New research demonstrates how to modify a silicon wafer to withstand temperatures approaching 535 degrees Celsius without losing stability or performance.
Dealing with such high temperatures is necessary for “concentrated solar power plants” that operate up to 24 hours a day.
The research advances global efforts to design hybrid systems that combine solar photovoltaic cells, which convert visible and ultraviolet light into electricity, thermoelectric devices that convert heat into electricity, and steam turbines to generate electricity. The thermoelectric devices and steam turbines would be driven by heat collected and stored using mirrors to focus sunlight onto a “selective solar absorber and reflector.”
To efficiently collect heat from the sun, specially designed surfaces based on low-cost materials are needed to selectively absorb only photons from a certain range of the light spectrum while reflecting others.
“The key point is that to capture sunlight as efficiently as possible you have to do two things that compete with each other: one is to absorb as much power from the sun as possible, but secondly, not reradiate that power,” says team leader Peter Bermel, an assistant professor in Purdue University’s School of Electrical and Computer Engineering.
“If you make something really hot it starts to glow red, and we are trying to prevent that re-emission from happening while still absorbing the sunlight.
“In this study, we use off-the-shelf silicon wafers as a platform to design, fabricate, and characterize a structure capable of absorbing lots of sunlight, without re-radiating as much heat,” he says. “We add a layer on the top and bottom to give it greater ability to absorb sunlight, while also reflecting longer wavelengths.”
Starting with silicon
“This work shows that highly efficient solar thermal energy conversion can be achieved with very simple structures and common materials,” says graduate student Zhiguang Zhou. “This is a key step towards real applications, and we hope that it will inspire more efforts along this track.”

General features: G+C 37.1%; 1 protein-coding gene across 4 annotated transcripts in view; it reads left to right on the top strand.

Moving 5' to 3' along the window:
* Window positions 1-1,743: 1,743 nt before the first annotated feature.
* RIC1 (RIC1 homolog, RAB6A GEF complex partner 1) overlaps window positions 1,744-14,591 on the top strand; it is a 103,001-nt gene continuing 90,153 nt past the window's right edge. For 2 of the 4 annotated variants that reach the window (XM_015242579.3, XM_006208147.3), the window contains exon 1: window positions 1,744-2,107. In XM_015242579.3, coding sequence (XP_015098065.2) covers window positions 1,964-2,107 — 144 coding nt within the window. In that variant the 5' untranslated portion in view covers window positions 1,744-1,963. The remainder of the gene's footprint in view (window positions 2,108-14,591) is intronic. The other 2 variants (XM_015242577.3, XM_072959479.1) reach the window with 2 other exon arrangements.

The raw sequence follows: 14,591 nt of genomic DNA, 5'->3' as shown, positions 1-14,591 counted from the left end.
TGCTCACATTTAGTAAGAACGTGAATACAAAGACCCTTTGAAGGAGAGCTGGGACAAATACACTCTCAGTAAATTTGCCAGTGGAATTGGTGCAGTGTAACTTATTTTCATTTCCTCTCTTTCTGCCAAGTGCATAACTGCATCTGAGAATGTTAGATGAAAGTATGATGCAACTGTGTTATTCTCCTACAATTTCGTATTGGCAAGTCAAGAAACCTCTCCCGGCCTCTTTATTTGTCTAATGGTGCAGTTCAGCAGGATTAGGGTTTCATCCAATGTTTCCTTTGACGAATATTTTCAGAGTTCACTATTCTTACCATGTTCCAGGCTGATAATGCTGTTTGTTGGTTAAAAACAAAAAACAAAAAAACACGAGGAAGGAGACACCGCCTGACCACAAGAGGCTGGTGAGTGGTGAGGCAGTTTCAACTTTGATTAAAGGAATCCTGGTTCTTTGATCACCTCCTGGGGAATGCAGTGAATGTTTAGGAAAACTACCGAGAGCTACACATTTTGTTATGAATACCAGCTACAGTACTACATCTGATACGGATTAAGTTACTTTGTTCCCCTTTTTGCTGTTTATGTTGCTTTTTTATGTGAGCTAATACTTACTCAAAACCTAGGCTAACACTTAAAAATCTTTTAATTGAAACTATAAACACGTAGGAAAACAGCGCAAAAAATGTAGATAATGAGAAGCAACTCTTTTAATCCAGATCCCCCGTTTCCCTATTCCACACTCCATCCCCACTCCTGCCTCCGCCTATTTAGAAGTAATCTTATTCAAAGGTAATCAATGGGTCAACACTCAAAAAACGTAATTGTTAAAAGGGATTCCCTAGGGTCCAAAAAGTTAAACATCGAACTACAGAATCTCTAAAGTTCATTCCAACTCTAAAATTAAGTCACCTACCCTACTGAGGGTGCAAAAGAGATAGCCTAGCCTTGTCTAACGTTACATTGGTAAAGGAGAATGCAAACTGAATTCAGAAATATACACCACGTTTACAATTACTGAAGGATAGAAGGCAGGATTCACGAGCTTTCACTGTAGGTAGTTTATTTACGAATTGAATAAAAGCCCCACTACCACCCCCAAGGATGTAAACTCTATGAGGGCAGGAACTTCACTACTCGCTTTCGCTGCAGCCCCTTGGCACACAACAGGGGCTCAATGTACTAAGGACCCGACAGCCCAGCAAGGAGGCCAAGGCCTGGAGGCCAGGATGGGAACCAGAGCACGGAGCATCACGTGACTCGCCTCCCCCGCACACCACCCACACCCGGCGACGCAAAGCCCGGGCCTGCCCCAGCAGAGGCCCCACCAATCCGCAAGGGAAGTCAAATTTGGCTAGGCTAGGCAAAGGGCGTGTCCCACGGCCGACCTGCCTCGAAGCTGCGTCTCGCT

The silicon solar device contains an upper layer of an anti-reflection coating made of silicon nitride and a back reflective layer made of silver.
“We demonstrated the selective solar absorber experimentally, showing high efficiency at high temperatures,” says graduate student Hao Tian. “The structure is easy to fabricate and stable at elevated temperatures relevant for concentrated solar power applications.”
Complicating the research is that properties of the material change dramatically while going from room temperature to around 500 degrees Celsius. Extending previous work by researchers in the field, the team developed a detailed model that simulates how the material properties change with rising temperature. The model helped researchers design the structure built from silicon wafers, and led to the discovery that a selective absorber made of thin films of silicon can exhibit even higher performance.
At the same time, the flexibility of thin films offers potential advantages, since they can be applied to curved structures such as the mirrored “parabolic troughs” used for concentrated solar power systems. The troughs track the sun all day, concentrating the sun’s energy by about 50 times.
“Not only do these thin films appear to have better performance, but they are very flexible, so you could coat any surface,” Bermel says.
Ideally, the hybrid solar-power system could achieve efficiencies of more than 50 percent, compared to 31 percent for photovoltaic cells alone. The researchers estimated that with 50 suns concentration produced with the parabolic troughs, it is possible to convert 51.5 percent of sunlight into usable, high-grade heat at 490 degrees Celsius.
“These results complement our earlier work in designing hybrid solar systems and represent one of the key experimental components of a solar-power system with built-in storage for round-the-clock solar-power generation,” Bermel says.
Future research will include work to study the flexible thin-film-based approach. The long-range goal is to incorporate all of the components into a working system for continuous generation of electricity. Such systems might find applications for both large-scale power generation and small residential systems.
Findings appear in the journal Applied Physics Letters.
The US Department of Energy, the Semiconductor Research Corporation, and the National Science Foundation supported the work. The Network for Computational Nanotechnology, which is funded by NSF and part of Purdue’s Discovery Park, provided computational resources on nanoHUB.org.
Source: Purdue University